Of course none of that contradicts your invitation to free online and relatively inexpensive printed aids. Still, it's unclear who you might consider offending in this area and what you might consider reasonable skepticism of the translators. Care to elaborate?

     
  • At 8:06 PM, May 03, 2006, Blogger ThirstyDavid said…

    δανιελ, ιτς αλ γρικ τυ μι, τυ.

    That's as proficient as I get.

     
  • At 7:16 AM, May 04, 2006, Blogger Susan said…

    Daniel,
    I forgot to ask. Would you provide a recommendation for on-line sources you've found to be helpful in the study of Greek?
    Thank you.

     
  • At 9:43 AM, May 04, 2006, Blogger Daniel said…

    Arlen - Hello, and thanks for commenting! You said, Still, it's unclear who you might consider offending in this area and what you might consider reasonable skepticism of the translators. Care to elaborate?

    When I speak of translators, I am not speaking of a committee of hand picked linguistic experts, assembled together to ply their prowess to collectively culminate a new translation of scripture.

    I was/am speaking of the "non-experts" - those who themselves are not really qualified to competently handle the original languages - who, armed with [1] an online lexicon and [2] a Greek dictionary, and of course [3] a detailed exegesis written by some freakish, fringe "Greek grammar contortionist" - and although finding no real respect amongst scholars, this novel twist is hailed in by those who benefit from it - as the one "true" rendering of a verse or passage.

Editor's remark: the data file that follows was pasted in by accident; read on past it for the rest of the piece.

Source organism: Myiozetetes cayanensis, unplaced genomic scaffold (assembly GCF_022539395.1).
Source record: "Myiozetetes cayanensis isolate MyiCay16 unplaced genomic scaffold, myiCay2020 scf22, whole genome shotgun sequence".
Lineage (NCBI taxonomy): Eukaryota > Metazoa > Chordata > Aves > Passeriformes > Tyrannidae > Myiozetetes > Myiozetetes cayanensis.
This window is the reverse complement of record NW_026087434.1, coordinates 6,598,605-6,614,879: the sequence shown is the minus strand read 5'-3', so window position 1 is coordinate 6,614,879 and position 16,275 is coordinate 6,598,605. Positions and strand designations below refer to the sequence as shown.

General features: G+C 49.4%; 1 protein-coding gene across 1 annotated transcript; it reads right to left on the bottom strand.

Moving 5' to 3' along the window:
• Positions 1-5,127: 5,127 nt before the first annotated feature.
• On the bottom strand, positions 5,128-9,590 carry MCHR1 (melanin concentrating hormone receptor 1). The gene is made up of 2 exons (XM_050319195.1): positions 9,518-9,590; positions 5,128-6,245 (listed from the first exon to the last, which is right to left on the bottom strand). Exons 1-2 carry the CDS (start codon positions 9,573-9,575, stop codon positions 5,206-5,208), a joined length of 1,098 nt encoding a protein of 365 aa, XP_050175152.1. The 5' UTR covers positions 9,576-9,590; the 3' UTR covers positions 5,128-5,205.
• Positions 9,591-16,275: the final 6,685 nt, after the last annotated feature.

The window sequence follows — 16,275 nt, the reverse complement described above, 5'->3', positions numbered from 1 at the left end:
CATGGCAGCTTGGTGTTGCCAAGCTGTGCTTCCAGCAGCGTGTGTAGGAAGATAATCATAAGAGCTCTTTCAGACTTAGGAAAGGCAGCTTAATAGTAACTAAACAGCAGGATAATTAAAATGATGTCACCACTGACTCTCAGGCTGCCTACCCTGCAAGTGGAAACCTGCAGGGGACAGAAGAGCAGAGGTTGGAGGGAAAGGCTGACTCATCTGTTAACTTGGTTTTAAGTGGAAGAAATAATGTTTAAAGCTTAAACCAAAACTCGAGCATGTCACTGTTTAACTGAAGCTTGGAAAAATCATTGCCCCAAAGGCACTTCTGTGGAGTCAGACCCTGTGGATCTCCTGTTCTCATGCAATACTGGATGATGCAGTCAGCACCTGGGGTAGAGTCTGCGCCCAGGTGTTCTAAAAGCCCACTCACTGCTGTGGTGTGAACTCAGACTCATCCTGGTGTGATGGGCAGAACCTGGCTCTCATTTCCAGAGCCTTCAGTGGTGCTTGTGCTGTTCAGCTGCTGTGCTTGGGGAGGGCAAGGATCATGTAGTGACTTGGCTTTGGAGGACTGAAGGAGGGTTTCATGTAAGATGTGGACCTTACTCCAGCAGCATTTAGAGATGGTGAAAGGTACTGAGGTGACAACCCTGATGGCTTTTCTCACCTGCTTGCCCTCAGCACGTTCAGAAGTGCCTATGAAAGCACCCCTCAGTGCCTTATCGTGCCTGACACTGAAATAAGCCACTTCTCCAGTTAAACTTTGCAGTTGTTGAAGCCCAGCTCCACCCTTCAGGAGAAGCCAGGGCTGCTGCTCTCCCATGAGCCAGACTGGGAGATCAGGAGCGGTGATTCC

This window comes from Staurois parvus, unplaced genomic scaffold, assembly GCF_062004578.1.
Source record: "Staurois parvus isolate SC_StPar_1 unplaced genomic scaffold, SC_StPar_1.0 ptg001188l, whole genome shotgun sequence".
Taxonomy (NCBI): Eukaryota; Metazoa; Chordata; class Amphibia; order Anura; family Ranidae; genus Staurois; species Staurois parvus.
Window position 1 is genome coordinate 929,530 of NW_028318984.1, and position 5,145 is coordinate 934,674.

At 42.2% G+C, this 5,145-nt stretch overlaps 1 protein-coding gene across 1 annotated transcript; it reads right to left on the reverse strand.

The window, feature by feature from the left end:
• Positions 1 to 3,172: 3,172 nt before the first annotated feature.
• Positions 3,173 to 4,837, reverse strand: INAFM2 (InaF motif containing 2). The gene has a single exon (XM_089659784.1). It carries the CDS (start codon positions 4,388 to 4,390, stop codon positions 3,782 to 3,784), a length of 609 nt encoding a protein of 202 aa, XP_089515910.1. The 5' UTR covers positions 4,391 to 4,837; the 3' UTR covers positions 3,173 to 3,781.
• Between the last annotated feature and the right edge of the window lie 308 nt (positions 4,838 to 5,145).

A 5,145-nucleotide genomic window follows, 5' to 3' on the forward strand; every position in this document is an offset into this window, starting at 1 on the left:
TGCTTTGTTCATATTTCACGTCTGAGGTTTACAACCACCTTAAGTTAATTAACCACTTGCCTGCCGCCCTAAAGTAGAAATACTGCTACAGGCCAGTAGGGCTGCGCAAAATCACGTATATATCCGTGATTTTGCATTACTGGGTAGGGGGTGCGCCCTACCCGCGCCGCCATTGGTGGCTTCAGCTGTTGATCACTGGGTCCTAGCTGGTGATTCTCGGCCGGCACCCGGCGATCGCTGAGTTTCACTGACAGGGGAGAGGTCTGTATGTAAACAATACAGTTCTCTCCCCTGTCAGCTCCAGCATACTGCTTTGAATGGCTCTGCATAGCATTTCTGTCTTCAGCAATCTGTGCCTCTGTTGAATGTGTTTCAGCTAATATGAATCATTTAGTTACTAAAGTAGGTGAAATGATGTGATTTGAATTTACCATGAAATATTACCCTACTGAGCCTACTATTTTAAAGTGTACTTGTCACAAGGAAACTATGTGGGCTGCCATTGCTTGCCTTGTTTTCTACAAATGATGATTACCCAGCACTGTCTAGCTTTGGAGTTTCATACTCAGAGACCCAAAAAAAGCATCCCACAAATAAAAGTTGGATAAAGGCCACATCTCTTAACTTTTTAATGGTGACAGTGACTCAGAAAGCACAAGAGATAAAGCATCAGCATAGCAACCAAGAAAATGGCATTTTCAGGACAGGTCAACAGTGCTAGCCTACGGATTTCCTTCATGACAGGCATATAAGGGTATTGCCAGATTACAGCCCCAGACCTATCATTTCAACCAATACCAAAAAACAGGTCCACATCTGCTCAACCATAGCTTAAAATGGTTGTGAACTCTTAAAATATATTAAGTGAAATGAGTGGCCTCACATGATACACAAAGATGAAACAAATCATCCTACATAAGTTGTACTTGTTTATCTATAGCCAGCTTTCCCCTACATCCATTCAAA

It is the people who quote questionable quackery that I quip about.

    David - your transliteration threw me for a few seconds.

    Susan, google "free biblical Greek resources" and I am sure you will find more than enough stuff. Also there is a free program called the "interlinear scripture analyzer" that is pretty nice if you don't have an interlinear translation at home.